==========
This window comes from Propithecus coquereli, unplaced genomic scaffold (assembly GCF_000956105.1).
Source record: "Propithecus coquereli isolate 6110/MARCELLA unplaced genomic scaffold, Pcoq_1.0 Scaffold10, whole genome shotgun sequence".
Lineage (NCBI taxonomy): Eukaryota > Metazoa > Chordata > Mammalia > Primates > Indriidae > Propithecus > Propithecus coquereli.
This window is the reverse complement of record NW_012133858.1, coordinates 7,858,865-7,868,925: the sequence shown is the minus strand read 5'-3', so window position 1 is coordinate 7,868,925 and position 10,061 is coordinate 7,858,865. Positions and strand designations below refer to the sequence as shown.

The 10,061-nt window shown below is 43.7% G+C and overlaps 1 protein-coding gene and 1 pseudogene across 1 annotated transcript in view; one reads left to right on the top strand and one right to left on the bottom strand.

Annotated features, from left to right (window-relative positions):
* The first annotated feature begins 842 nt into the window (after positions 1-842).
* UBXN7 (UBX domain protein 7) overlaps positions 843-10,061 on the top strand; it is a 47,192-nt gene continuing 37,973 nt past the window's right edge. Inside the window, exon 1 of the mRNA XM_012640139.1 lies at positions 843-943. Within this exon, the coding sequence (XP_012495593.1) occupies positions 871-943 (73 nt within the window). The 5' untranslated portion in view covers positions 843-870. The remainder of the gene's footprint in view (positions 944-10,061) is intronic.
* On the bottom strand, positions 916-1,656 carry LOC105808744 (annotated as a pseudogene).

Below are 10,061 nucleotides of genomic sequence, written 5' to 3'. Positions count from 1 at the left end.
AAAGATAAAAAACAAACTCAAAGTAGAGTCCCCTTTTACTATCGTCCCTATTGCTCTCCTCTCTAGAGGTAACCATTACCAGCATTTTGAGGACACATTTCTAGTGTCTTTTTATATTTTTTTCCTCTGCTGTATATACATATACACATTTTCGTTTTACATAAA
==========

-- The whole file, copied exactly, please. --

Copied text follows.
This window comes from Propithecus coquereli, unplaced genomic scaffold (assembly GCF_000956105.1).
Source record: "Propithecus coquereli isolate 6110/MARCELLA unplaced genomic scaffold, Pcoq_1.0 Scaffold10, whole genome shotgun sequence".
Lineage (NCBI taxonomy): Eukaryota > Metazoa > Chordata > Mammalia > Primates > Indriidae > Propithecus > Propithecus coquereli.
This window is the reverse complement of record NW_012133858.1, coordinates 7,858,865-7,868,925: the sequence shown is the minus strand read 5'-3', so window position 1 is coordinate 7,868,925 and position 10,061 is coordinate 7,858,865. Positions and strand designations below refer to the sequence as shown.

The 10,061-nt window shown below is 43.7% G+C and overlaps 1 protein-coding gene and 1 pseudogene across 1 annotated transcript in view; one reads left to right on the top strand and one right to left on the bottom strand.

Annotated features, from left to right (window-relative positions):
* The first annotated feature begins 842 nt into the window (after positions 1-842).
* UBXN7 (UBX domain protein 7) overlaps positions 843-10,061 on the top strand; it is a 47,192-nt gene continuing 37,973 nt past the window's right edge. Inside the window, exon 1 of the mRNA XM_012640139.1 lies at positions 843-943. Within this exon, the coding sequence (XP_012495593.1) occupies positions 871-943 (73 nt within the window). The 5' untranslated portion in view covers positions 843-870. The remainder of the gene's footprint in view (positions 944-10,061) is intronic.
* On the bottom strand, positions 916-1,656 carry LOC105808744 (annotated as a pseudogene).

Below are 10,061 nucleotides of genomic sequence, written 5' to 3'. Positions count from 1 at the left end.
AAAGATAAAAAACAAACTCAAAGTAGAGTCCCCTTTTACTATCGTCCCTATTGCTCTCCTCTCTAGAGGTAACCATTACCAGCATTTTGAGGACACATTTCTAGTGTCTTTTTATATTTTTTTCCTCTGCTGTATATACATATACACATTTTCGTTTTACATAAA